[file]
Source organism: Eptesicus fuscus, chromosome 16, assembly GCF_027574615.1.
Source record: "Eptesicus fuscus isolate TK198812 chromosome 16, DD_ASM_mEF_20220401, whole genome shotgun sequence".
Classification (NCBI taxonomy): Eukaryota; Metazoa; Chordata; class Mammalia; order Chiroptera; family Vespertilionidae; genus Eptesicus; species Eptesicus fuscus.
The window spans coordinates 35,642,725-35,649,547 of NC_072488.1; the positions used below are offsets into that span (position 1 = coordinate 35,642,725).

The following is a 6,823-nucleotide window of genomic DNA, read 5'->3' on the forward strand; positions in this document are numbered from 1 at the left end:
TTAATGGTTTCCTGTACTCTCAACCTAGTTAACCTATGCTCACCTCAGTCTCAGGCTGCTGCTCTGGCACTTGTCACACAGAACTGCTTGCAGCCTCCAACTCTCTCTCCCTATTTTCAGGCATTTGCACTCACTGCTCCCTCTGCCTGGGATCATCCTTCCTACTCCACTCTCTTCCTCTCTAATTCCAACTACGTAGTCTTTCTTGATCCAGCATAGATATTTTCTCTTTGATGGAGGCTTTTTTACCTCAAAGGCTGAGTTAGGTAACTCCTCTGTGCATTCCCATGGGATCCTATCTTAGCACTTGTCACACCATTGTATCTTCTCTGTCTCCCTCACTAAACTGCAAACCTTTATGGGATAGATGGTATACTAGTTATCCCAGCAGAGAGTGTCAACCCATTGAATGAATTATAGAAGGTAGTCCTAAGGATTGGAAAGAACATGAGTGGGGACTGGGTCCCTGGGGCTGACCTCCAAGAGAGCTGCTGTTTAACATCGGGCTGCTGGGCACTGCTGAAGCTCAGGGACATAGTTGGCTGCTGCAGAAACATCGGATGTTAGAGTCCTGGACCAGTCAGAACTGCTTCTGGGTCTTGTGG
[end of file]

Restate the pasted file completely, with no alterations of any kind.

Source organism: Eptesicus fuscus, chromosome 16, assembly GCF_027574615.1.
Source record: "Eptesicus fuscus isolate TK198812 chromosome 16, DD_ASM_mEF_20220401, whole genome shotgun sequence".
Classification (NCBI taxonomy): Eukaryota; Metazoa; Chordata; class Mammalia; order Chiroptera; family Vespertilionidae; genus Eptesicus; species Eptesicus fuscus.
The window spans coordinates 35,642,725-35,649,547 of NC_072488.1; the positions used below are offsets into that span (position 1 = coordinate 35,642,725).

The following is a 6,823-nucleotide window of genomic DNA, read 5'->3' on the forward strand; positions in this document are numbered from 1 at the left end:
TTAATGGTTTCCTGTACTCTCAACCTAGTTAACCTATGCTCACCTCAGTCTCAGGCTGCTGCTCTGGCACTTGTCACACAGAACTGCTTGCAGCCTCCAACTCTCTCTCCCTATTTTCAGGCATTTGCACTCACTGCTCCCTCTGCCTGGGATCATCCTTCCTACTCCACTCTCTTCCTCTCTAATTCCAACTACGTAGTCTTTCTTGATCCAGCATAGATATTTTCTCTTTGATGGAGGCTTTTTTACCTCAAAGGCTGAGTTAGGTAACTCCTCTGTGCATTCCCATGGGATCCTATCTTAGCACTTGTCACACCATTGTATCTTCTCTGTCTCCCTCACTAAACTGCAAACCTTTATGGGATAGATGGTATACTAGTTATCCCAGCAGAGAGTGTCAACCCATTGAATGAATTATAGAAGGTAGTCCTAAGGATTGGAAAGAACATGAGTGGGGACTGGGTCCCTGGGGCTGACCTCCAAGAGAGCTGCTGTTTAACATCGGGCTGCTGGGCACTGCTGAAGCTCAGGGACATAGTTGGCTGCTGCAGAAACATCGGATGTTAGAGTCCTGGACCAGTCAGAACTGCTTCTGGGTCTTGTGG